Tag Archives: H1N1

BMJ wants raw data for all drug trials to be shared

Under the headline “We want raw data, now,” BMJ editor Fiona Godlee recounts the story of how BMJ had to pressure a drug company into releasing full study reports verifying their claims as to the effectiveness of oseltamivir (Tamiflu).

Tamiflu. Photo by Richard Sunderland via Flickr.

Godlee says that researchers updating their Cochrane review of the drug “failed to verify claims, based on an analysis of 10 drug company trials, that oseltamivir reduced the risk of complications in healthy adults with influenza. These claims have formed a key part of decisions to stockpile the drug and make it widely available.”

Only after Roche was questioned by the BMJ and Channel 4 News did the manufacturer commit to making “full study reports” available. Godlee says that some questions remain, including how patients were recruited and why some neuropsychiatric adverse events were not reported.

Godlee argues that “it can’t be right that the public should have to rely on detective work by academics and journalists to patch together the evidence for such a widely prescribed drug,” saying that “Individual patient data from all trials of drugs should be readily available for scientific scrutiny.”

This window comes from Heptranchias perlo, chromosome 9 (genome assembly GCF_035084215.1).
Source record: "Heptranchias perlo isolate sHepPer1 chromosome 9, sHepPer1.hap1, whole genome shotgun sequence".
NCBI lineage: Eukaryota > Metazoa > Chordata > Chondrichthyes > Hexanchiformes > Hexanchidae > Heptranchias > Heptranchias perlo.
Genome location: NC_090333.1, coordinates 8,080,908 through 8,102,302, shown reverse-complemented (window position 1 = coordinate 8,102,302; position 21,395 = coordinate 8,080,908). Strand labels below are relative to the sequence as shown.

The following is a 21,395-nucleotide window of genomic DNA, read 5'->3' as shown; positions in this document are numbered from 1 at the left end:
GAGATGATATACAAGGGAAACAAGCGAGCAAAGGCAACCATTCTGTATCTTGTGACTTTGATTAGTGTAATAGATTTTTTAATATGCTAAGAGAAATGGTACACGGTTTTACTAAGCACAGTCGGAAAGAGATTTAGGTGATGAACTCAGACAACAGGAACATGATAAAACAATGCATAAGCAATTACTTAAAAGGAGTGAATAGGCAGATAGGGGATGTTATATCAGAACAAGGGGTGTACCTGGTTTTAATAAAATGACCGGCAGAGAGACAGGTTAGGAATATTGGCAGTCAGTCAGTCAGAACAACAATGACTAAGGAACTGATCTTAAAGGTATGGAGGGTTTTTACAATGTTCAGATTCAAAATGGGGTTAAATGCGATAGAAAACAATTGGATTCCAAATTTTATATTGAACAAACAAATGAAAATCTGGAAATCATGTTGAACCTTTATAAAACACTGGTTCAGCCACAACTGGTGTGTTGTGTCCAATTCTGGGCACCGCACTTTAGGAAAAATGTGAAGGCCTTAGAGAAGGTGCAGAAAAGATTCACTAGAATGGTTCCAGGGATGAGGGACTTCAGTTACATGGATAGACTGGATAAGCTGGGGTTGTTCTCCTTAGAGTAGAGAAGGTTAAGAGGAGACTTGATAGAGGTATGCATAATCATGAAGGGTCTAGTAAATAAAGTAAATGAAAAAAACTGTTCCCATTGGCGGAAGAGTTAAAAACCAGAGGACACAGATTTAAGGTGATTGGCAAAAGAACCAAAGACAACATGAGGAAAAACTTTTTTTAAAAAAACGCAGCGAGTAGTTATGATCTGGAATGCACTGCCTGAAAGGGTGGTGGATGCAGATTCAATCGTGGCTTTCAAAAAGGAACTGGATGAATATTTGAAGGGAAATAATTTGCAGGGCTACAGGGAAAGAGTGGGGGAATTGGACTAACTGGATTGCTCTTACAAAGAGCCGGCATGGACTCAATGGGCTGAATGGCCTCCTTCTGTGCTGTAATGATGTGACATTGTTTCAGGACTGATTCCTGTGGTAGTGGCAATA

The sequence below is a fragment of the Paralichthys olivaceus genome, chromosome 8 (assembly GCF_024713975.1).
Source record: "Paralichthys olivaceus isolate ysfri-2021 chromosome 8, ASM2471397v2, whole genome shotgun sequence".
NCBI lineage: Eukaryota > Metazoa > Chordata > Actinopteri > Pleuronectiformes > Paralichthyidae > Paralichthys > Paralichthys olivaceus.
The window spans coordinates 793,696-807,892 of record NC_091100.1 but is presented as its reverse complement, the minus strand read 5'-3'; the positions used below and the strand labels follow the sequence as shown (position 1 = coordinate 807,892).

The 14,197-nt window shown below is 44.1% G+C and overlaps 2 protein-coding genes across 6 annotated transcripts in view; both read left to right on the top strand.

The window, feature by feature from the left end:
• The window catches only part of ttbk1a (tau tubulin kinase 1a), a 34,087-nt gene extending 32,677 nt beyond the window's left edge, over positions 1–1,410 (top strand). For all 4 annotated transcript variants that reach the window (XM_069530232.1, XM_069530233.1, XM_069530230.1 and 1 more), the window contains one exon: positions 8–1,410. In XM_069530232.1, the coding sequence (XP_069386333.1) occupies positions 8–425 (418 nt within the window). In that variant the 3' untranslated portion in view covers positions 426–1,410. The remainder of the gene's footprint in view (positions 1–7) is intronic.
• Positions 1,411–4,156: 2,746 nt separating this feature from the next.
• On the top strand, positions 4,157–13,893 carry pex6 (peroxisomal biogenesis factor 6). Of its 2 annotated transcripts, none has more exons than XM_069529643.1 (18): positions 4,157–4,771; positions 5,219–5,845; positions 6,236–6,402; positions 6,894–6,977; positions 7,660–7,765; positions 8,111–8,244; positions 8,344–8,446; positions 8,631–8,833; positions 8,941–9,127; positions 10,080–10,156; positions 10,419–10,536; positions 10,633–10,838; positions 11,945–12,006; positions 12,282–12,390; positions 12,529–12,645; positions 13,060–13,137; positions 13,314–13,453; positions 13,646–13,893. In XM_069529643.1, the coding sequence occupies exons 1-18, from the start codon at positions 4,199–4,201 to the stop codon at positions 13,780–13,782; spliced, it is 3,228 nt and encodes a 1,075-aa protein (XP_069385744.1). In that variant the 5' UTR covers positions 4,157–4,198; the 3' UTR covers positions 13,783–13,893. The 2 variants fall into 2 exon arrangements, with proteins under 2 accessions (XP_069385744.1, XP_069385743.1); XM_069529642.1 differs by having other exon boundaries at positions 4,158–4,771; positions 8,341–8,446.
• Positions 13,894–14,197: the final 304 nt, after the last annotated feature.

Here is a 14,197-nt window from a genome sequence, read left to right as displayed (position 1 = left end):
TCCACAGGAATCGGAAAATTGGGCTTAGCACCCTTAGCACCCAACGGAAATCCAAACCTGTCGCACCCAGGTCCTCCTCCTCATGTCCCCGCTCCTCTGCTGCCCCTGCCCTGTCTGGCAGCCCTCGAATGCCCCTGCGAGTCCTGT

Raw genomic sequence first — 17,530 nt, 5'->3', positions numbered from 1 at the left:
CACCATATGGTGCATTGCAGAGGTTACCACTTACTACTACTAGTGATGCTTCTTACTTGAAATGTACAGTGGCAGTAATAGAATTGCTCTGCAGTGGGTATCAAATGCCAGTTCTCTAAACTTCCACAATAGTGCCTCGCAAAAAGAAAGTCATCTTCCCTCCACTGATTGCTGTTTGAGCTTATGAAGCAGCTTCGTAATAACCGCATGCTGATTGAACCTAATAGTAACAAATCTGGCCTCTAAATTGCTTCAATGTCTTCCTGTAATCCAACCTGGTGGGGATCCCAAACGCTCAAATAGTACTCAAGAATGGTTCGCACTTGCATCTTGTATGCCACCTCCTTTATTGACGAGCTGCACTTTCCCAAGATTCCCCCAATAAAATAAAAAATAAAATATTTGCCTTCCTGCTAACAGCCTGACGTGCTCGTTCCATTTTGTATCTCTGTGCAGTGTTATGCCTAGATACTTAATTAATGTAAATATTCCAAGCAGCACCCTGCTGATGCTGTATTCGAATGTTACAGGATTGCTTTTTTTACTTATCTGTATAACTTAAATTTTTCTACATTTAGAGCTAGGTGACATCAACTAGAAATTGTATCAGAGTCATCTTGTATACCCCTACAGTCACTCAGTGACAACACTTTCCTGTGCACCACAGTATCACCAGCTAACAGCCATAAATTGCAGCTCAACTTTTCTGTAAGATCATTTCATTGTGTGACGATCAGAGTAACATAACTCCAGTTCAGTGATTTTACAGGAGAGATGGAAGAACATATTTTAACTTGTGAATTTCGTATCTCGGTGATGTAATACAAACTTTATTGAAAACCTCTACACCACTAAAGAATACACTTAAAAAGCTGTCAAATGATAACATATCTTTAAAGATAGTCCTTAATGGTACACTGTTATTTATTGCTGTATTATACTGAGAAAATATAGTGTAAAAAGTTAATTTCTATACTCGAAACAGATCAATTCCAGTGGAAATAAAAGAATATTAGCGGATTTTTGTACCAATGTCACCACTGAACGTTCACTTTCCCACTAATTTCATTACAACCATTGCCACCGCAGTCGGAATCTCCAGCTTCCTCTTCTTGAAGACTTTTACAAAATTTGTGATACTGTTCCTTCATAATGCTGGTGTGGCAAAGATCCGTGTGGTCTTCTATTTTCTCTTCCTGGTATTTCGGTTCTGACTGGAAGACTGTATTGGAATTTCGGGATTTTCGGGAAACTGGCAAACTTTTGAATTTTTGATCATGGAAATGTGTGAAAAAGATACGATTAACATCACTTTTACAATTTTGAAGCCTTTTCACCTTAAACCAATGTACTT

GAO: Flu-fighting plan needs better measures

The United States Government Accountability Office today released the catchily titled “Monitoring and Assessing the Status of the National Pandemic Implementation Plan Needs Improvement” report. See the highlights here.

It does not specifically address the response to the H1N1 pandemic but instead reviews compliance with the Homeland Security Council’s 2006 “Implementation Plan for the National Strategy for Pandemic Influenza.” The GAO analyzed 60 randomly selected action items from the 324 recommended in the report and sought to measure both how the completion of those items was monitored and how many had actually been completed.